What Is Psoriasis?
Psoriasis is a common and chronic condition that usually causes patches of itchy, scaly and sometimes inflamed skin. Although they can appear anywhere, these patches, called plaques, are most likely to crop up on your knees, elbows, hands, feet, scalp, or back. According to the American Academy of Dermatology, the fingernails and toenails are also affected in about 50% of cases of active psoriasis.
What Are The Symptoms?
The symptoms of psoriasis can vary a great deal depending on its severity, ranging from mildly annoying to truly debilitating.
Psoriasis of the skin or nails may look like a rash or fungus, but you can’t catch psoriasis from another person. You also can’t give it to anyone else or spread it from one part of your body to another by touch. Experts now know that if psoriasis runs in your family, your chances of developing it are higher. While the itchiness and pain can be unpleasant, some of the worst effects of psoriasis can be emotional. People with severe psoriasis sometimes are so overwhelmed by their condition and self-conscious of their appearance that they feel isolated and depressed.
What Causes Psoriasis?
Normally, skin cells are constantly being formed deep beneath the surface of your skin. Over about a month, these cells are pushed up to the surface. This is called cell turnover. The cells eventually die and flake off, revealing new skin cells. In people with psoriasis, the skin cells grow too quickly. Cell turnover can happen in a matter of days. Layers of skin build up, forming a whitish, flaky crust. Blood vessels increase flow in an attempt to nourish this skin, which leads to redness and swelling. The classic symptoms of psoriasis are reddened, inflamed skin with a whitish, flaky layer of dead cells on top.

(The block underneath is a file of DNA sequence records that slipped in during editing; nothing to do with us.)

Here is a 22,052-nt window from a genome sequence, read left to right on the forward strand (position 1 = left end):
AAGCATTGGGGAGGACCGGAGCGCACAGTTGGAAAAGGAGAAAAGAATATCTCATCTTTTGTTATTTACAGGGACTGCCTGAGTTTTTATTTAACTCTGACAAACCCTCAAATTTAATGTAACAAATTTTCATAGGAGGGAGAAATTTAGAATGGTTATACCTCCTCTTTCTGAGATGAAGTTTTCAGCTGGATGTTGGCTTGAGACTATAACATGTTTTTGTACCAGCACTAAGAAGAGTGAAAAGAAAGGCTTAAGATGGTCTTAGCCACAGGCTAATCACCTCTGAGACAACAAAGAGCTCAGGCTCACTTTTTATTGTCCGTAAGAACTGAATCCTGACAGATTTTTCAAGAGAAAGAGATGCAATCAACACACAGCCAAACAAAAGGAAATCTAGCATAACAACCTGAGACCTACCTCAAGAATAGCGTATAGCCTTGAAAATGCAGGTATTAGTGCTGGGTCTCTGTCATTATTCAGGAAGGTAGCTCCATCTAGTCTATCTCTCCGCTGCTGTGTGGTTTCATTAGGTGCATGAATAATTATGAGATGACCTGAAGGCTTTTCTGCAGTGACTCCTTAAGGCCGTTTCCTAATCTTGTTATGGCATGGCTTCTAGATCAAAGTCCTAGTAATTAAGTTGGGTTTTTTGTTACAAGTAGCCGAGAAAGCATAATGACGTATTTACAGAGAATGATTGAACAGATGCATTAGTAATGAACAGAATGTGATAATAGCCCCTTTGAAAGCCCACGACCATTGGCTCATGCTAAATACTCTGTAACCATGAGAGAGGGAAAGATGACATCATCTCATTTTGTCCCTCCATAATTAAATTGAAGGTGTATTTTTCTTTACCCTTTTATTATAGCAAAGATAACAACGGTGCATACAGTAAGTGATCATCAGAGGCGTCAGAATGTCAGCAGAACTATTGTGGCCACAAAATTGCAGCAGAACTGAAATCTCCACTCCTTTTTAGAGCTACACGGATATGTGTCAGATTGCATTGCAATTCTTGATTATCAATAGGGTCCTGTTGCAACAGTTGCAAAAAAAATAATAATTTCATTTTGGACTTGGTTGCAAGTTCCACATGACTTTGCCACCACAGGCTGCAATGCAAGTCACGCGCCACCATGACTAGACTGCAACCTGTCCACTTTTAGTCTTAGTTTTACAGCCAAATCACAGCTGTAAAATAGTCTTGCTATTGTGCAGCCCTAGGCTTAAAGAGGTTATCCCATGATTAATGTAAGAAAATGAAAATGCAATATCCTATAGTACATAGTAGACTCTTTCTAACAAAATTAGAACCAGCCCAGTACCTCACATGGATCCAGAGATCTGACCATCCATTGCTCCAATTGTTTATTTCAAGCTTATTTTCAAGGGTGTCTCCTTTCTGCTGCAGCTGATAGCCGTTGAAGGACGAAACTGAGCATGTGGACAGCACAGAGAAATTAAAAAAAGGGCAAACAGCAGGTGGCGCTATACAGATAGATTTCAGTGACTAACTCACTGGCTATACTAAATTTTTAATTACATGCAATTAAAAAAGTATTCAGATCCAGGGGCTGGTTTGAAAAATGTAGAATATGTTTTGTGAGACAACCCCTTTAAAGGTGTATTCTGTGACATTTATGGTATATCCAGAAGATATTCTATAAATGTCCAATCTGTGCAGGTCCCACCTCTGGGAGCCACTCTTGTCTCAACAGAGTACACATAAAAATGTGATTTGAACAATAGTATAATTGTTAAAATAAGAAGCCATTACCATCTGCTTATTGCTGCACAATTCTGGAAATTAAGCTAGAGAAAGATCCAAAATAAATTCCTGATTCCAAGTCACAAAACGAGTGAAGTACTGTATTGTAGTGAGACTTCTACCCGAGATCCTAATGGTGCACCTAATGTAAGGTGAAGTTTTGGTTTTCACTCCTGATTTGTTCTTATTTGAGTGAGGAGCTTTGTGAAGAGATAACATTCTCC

What Are the Different Types of Psoriasis?
There are several different types of psoriasis. About 90% of all cases of psoriasis are plaque psoriasis, but other varieties include:
- Guttate Psoriasis – This form of psoriasis usually affects children, teenagers, and young adults. It often appears after a bacterial infection, such as strep throat. Typical symptoms are red, scaly, raindrop-shaped spots on the skin, usually over the abdomen, arms, legs and scalp. It can often clear up on its own without treatment.
- Pustular psoriasis – The typical symptoms of pustular psoriasis are pus-filled blisters on the skin. The blisters usually dry up, turn brown, become scaly and peel off. The lesions usually occur on the hands and feet.
- Erythrodermic psoriasis – Symptoms include red and scaly skin over large areas of the body. This condition can evolve from other forms of psoriasis or be triggered by psoriasis treatment. It can also be triggered by withdrawal from drugs such as corticosteroids (often taken for diseases such as asthma).
- Inverse psoriasis – In people with this condition, dry and bright red patches appear in folds of skin, for instance under the breasts, in the armpits, or on the genitals. This type of psoriasis can be exacerbated by obesity.